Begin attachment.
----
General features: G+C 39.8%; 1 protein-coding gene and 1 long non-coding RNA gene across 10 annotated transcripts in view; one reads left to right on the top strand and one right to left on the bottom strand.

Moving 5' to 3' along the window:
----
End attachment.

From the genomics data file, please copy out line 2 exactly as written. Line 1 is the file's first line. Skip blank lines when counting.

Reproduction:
Moving 5' to 3' along the window: